A bit of good news for the Santa Rosa real estate market that will help both buyers and sellers. The government takeover of Fannie and Freddie has had the desired effect of lowing mortgage rates. The lower rates mean more people will qualify for home loans and be able to the home loan payments.
One thing for sure, this is a very exciting time in the real estate business.
Freddie Mac reported Thursday that its nationwide survey found that 30-year, fixed-rate mortgages dipped to 5.93 percent this week, down from 6.35 percent last week.
"This is the most significant positive benefit of the government takeover of Fannie and Freddie," Zandi said. "I think it is important that rates have fallen below the key 6 percent benchmark and hopefully rates will move lower in coming weeks."
The National Association of Realtors said its seasonally adjusted index of pending sales for existing homes fell 3.2 percent to a reading of 86.5 from an upwardly revised June reading of 89.4. The index was 6.8 percent below year-ago levels.
Lawrence Yun, the trade group's chief economist, forecasts U.S. home sales are on a pace to fall 11 percent from last year to just over 5 million in 2008. Yun also says that stringent lending criteria by Fannie Mae and Freddie Mac -- the mortgage finance companies taken over by the government this weekend held back sales activity.
The treasury Department announced on Sunday that they are buying out Freddie and Fannie to the tune of $100 billion each - representing 80% of the companies. This step is good news for home purchasers as it is expected to lower interest rates for new mortgages though it will provide little relief for those already in trouble.
Think of this as the beginning of the end of the worst financial collapse since the great depression.
The plan to inject up to $100 billion in each of the government-chartered mortgage companies could not only help lower mortgage rates but, some investors are hoping, buoy the overall economy. The plan could help banks feel more open to write new mortgages and to refinance existing mortgages at lower rates, offering a possible lifeline to consumers struggling with increasing payments.
Dave Rovelli, managing director of U.S. equity trading at Canaccord Adams in New York, said while the plan boosts confidence in sectors like financials and home builders, it doesn't immediately alleviate worries about other areas of the economy. Still, he said the move was far more welcome than a collapse of Fannie Mae or Freddie Mac.
Adding insult to injury, the condition of foreclosed homes drives the price down even further. As I reported in an earlier post, July sales numbers we fueled by foreclosure sales with many in poor or downright horrible condition.
"Part of the reason home prices are declining is a fundamental deterioration in the housing stock," said Glenn Kelman, CEO of the online, discount broker Redfin. "During the boom, nine out of 10 houses for sale in many markets were in prime condition. Now, for every 10 houses, at least three are dogs."
"I've never seen so many houses in this condition before," said Ray Anderson of Buyer's Advantage Real Estate in Auburn Calif., near Sacramento. "And I've been in the business 20 years. I've seen bank-owned properties in the past. They were never like this."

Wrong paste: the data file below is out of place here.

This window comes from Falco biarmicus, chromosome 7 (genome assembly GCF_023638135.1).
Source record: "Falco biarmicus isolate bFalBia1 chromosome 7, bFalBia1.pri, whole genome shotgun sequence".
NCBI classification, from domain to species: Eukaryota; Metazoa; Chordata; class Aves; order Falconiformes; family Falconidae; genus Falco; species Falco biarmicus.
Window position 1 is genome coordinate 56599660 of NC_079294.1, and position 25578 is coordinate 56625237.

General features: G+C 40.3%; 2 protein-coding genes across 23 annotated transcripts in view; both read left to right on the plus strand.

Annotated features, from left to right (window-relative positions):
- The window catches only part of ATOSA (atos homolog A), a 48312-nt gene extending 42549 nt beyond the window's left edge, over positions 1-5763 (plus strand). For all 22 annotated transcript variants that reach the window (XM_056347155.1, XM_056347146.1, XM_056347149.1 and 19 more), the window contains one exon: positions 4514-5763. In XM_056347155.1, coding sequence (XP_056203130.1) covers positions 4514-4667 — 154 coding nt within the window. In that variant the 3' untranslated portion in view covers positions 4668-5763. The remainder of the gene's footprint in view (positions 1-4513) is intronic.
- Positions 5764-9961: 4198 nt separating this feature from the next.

Nationally 18.6% of all homes sold during the three months ended June 30 were foreclosures, compared with just 7% during the same period a year earlier, and 3.1% in 2006, according to the real estate Web site Zillow.com. And that doesn't include short sales, which is when a home is sold for less than the mortgage balance and the bank forgives the unpaid balance and also account for a lot of sales in many areas.
Always the question and everyone has an opinion on when the Santa Rosa real estate market will bottom out. It looks like some think the historical prices are still way out of whack and we should see declines for another year.
My analysis says houses that our priced at 2000-2001 price levels are selling in 30-60 days. Houses priced higher are not selling at all.
Asha calculates the price-to-rent ratio using the Case-Shiller price index and the "Owner's Equivalent Rent" component of the CPI. The horizontal "means" in her chart are one standard deviation above the long term mean (i.e., they're not the average...they're a standard-deviation higher than the average*). The higher mean includes the high prices of the bubble years, and the lower one doesn't. Either way, it's clear that house prices are still well above their long-term average level relative to rents. (And don't forget that prices spend about half the time below the average).
Watching this real estate market closely is an obsession of mine. Almost daily there are stories written and statistics published that taken all together, begin to show a picture.
And studying the micro market of Santa Rosa, more specifically, home sales in Bennett Valley - the picture is clear. Good home priced at 2001-2002 levels will sell. All others sit on the market for 120 days or longer as the home inventories continue to grow.
The Commerce Department reported Tuesday that new-home sales rose by 2.4 percent last month to a seasonally adjusted annual rate of 515,000 units, the most since April. But sales in June had plummeted to a pace of just 503,000 — down from previous estimates of 530,000 — to mark the worst showing since September 1991.
The average price of a new-home sold in July was $294,600, down 4.1 percent from a year ago. The median home price — where half sell for more and half for less — was $230,700, down 6.3 percent from last year.
The National Association of Realtors reported Monday that sales of previously-owned homes rose in July as discounts lured buyers. However, the number of unsold properties hit an all-time high, an indication that the worst housing slump in decades is far from over.